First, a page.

Either Mr. Uke’s “Transparent Label” or the label required by ISO 10377 would satisfy both reasons for wanting to know where products are manufactured. This type of label would provide protection for consumers from unsafe, defective, toxic, and counterfeit products and would help us to recognize the main cause of the loss of manufacturing jobs in the United States. We need to face up to the true cause of the loss of manufacturing jobs before we can get any consensus of what to do about it by means of our national policies. We need to oppose reclassifying “wholesale traders” as domestic manufacturers and support “country of origin” labeling by contacting our Congressional representatives.





American Manufacturing Has Declined More Than Most Experts Have Thought

Tuesday, March 27th, 2012

A new report released by the Information Technology & Innovation Foundation (ITIF) presents a strong case that manufacturing has declined more during the last decade than it did during the Great Depression of the 1930s.  It’s gratifying to finally see a well-respected non-partisan “think tank” release a report based on empirical data that corroborates what those of working in the manufacturing industry have experienced, about which I have been speaking and writing since 2003.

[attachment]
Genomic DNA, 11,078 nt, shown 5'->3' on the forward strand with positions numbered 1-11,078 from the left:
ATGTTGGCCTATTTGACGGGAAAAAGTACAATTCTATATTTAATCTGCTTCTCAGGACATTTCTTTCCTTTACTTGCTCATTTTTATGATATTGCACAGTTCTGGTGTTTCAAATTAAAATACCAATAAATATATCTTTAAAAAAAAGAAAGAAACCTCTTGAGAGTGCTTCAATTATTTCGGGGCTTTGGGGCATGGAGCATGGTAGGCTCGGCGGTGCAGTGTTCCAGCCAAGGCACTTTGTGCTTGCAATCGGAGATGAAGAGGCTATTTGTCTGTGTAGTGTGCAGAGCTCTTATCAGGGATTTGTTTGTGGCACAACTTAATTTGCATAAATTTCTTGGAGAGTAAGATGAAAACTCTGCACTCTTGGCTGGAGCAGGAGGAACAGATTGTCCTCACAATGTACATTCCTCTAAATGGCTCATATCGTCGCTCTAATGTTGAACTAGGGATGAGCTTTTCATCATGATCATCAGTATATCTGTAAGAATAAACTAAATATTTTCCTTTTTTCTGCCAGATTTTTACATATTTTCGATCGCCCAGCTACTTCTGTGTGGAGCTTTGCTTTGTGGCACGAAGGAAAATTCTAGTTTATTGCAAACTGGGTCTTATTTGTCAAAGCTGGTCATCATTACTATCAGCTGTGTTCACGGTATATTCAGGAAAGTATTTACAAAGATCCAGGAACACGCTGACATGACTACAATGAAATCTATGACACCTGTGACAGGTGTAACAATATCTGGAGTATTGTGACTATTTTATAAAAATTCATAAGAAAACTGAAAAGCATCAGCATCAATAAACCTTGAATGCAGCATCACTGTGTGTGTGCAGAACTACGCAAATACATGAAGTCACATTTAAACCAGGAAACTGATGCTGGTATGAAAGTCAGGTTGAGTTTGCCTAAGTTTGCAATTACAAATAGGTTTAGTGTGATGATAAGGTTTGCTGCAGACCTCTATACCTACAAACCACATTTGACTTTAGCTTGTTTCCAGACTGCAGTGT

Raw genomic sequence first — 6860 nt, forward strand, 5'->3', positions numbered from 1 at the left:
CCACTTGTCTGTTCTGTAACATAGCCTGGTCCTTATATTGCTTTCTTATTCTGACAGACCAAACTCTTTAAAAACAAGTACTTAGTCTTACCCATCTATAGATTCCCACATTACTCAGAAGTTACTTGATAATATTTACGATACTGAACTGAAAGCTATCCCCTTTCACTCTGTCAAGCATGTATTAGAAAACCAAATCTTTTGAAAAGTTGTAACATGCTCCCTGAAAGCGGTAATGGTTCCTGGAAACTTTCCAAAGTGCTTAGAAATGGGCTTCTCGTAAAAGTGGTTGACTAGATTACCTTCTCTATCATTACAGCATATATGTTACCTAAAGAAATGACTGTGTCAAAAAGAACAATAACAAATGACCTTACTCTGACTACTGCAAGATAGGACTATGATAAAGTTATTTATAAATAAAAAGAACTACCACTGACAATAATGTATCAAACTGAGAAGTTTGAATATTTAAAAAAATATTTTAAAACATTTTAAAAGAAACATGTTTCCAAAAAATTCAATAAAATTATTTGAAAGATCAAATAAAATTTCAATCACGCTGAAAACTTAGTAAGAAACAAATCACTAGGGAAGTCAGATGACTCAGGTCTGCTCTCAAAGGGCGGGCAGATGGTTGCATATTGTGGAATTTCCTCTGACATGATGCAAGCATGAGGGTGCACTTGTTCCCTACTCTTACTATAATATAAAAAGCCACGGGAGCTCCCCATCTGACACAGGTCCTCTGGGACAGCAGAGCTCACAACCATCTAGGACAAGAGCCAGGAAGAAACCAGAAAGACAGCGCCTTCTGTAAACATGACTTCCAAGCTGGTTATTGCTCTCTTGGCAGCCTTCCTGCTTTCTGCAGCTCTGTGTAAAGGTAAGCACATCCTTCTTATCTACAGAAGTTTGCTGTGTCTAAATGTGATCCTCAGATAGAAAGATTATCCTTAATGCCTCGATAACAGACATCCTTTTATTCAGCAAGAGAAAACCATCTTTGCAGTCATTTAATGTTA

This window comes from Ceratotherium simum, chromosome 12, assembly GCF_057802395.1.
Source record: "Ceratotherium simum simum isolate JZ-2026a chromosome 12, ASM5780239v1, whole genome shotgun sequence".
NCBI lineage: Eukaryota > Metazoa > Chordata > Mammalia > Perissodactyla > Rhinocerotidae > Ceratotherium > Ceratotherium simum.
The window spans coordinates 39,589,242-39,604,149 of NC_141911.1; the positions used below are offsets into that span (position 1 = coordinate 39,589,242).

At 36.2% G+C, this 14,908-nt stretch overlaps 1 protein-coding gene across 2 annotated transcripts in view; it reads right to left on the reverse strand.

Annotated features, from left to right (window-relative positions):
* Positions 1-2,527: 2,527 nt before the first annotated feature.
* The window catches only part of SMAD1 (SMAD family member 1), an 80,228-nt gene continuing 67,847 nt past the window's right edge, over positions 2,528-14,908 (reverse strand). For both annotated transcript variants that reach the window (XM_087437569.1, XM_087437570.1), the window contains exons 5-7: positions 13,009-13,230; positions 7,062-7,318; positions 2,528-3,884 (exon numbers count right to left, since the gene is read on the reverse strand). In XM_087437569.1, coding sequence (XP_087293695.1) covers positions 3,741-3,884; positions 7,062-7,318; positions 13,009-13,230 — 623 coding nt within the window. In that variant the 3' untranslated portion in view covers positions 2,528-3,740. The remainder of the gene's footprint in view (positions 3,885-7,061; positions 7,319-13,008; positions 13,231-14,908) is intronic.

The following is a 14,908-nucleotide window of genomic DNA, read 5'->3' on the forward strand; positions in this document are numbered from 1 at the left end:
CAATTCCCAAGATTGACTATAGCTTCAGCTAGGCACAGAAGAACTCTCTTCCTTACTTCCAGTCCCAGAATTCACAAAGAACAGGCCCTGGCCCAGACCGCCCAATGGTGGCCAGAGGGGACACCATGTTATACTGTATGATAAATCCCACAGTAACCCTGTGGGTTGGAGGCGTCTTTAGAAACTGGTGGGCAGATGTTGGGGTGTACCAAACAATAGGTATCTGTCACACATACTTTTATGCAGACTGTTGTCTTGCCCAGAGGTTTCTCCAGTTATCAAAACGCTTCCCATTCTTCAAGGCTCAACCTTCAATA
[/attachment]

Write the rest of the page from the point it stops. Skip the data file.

One of the main points of the report is that during the Great Depression, we lost 30.9% of manufacturing jobs, but in the decade of 2000-2010, we lost 33.1% of manufacturing jobs.  It becomes more serious when you realize that in the Great Depression, manufacturing accounted for 43% of jobs lost and 34% of all jobs at the time, but now manufacturing only represents about 11% of all jobs, but nearly one-third of the job loss.  This percentage loss represents 5.7 million manufacturing jobs. The report states, “On average, 1,276 manufacturing jobs were lost every day for the past 12 years.   A net of 66,486 manufacturing establishments closed, from 404,758 in 2000 down to 338,273 in 2011. In other words, on each day since the year 2000, America had, on average, 17 fewer manufacturing establishments than it had the previous day.”

When you understand the multiplier effect of manufacturing jobs, creating 2-3 supporting jobs, this loss of manufacturing jobs represents 11 to 17 million jobs.  The report states, “In fact, in January 2012 there were more unemployed Americans (12.8 million) than there were Americans who worked in manufacturing (just under 12 million).”  No wonder we have the high local, state, and federal deficits that we are experiencing ? there are fewer taxpayers and more benefit collectors.

The two million manufacturing jobs we lost during the Great Recession was added to the over 3.7 million we had already lost.  After the recession ended, the report states “just 166,000, or 8.2 percent, returned. That leaves 91.8 percent of jobs to be recovered.  At the rate of growth in manufacturing jobs in 2011, it would take until at least 2020 for employment to return to where the economy was in terms of manufacturing jobs at the end of 2007.   In reality…U.S. manufacturing has been in a state of structural decline due to loss of U.S. competitiveness, not temporary decline based on the business cycle.”